A recent UK study has revealed that as many as 9 in 10 Britons have gone into work when they’re unwell, with more than half of these admitting they did so as they were scared they would not be paid. What’s more, it was found that of those that went into work sick, three quarters (76 per cent) revealed that colleagues were sick soon after them.
Although it’s important to rest when sick, the vast majority still head into work when they are under the weather; due to a fear they would not be paid or would get into trouble. The study also found that of those who go into work ill, four fifths (82 per cent) admit to being unproductive when they do.
The team at Holloway conducted the research in a bid to find out more about Britons’ work habits when they are sick. A total of 2,320 adults, aged 18 and over from the UK, were quizzed as part of the study. All respondents revealed that they had a full-time job, which they’d worked in for at least 2 years, prior to the poll.
Initially participants were asked, “Have you ever gone into work sick?”, to which 9 in 10 respondents (92 per cent) stated they had. When these respondents were asked why it was they had done this, the following five answers emerged as the most common:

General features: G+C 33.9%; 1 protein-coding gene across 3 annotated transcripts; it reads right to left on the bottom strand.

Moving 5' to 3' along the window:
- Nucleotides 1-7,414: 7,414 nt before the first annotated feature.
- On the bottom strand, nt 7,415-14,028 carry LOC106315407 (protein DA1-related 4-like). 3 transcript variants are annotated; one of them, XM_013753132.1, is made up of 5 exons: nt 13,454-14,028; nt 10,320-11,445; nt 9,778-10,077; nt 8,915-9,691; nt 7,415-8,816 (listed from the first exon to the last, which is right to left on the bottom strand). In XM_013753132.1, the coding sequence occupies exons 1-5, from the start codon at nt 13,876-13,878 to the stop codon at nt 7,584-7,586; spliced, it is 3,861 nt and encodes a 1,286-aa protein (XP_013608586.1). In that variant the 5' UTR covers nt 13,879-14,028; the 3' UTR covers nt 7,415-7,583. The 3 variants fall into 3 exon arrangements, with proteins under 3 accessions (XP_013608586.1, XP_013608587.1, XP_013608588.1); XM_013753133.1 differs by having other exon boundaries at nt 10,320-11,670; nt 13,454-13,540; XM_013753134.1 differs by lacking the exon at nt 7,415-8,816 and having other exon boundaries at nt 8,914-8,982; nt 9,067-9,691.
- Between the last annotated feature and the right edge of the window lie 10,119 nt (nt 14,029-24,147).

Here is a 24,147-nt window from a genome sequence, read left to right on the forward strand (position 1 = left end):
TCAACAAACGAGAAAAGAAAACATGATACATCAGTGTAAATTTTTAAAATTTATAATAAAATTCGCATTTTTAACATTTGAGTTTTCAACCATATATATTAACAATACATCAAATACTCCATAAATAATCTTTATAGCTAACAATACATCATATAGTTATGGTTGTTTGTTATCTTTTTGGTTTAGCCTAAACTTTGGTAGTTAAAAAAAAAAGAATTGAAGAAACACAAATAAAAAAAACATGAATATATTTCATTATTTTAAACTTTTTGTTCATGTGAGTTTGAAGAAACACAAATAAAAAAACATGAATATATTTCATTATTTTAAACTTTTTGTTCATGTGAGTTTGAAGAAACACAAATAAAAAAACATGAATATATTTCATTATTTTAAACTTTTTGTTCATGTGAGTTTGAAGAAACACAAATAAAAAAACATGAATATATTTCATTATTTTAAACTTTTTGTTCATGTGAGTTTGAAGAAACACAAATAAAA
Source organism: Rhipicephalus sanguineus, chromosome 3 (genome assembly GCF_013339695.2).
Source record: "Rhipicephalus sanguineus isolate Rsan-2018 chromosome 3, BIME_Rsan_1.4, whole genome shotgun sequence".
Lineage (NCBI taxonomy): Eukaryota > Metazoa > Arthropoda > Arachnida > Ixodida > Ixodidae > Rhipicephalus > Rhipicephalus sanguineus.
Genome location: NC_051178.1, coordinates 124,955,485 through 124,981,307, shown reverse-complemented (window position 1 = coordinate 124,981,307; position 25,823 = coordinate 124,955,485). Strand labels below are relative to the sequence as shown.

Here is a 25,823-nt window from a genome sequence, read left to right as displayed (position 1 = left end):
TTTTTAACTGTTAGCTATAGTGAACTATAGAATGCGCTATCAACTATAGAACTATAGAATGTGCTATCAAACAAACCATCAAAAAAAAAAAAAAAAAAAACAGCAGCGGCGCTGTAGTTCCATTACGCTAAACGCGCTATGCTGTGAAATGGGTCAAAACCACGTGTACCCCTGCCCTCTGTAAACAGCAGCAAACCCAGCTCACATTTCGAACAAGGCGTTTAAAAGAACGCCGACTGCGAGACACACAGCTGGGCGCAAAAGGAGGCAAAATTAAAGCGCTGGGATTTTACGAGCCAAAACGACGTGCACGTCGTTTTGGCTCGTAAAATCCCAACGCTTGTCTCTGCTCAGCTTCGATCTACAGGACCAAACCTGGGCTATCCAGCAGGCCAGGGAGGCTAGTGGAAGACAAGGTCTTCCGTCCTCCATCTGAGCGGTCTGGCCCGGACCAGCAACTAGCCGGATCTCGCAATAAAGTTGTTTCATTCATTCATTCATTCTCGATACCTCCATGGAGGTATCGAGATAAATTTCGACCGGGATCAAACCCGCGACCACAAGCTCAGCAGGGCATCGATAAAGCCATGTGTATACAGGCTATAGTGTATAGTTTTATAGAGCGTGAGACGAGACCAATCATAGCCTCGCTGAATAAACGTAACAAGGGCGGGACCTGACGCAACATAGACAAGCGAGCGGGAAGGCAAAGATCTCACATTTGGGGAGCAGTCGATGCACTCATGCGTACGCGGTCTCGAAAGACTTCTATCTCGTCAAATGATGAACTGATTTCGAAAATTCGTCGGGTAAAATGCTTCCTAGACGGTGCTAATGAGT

- I was worried I would not be paid – 51 per cent
- I was scared I’d get into trouble – 22 per cent
- I didn’t want to fall behind with my workload – 11 per cent
- I thought I could power through my illness – 9 per cent
- I had already called in sick too many times – 6 per cent
Of those who said they had gone into work sick, three quarters (76 per cent) admitted to researchers that colleagues of theirs had been ill soon after; potentially because of them passing their illness on.
Relevant respondents were next asked if they were productive when they did go into work feeling under the weather, to which 82 per cent admitted they were not, with a quarter (26 per cent) revealing that they were actually sent home.
Finally all participants were asked if they understood what their employer’s sick policy was, to which just 1 in 5 (22 per cent) said that they did, with the remaining 78 per cent stating they weren’t sure.
Louise Baker, Head of HR, at www.Holloway.co.uk said:
“It’s worrying to hear just how many Britons are forcing themselves into work when they are clearly not well enough to be there. It’s important that more people fully understand their company’s sick policy and if they do feel like they aren’t guaranteed pay when ill, income protection is definitely something worth looking into. Besides the fact that going into work when sick could make you feel worse, prolong your absence from work, and you also risk making your co-workers unwell; something which clearly does happen according to our findings.”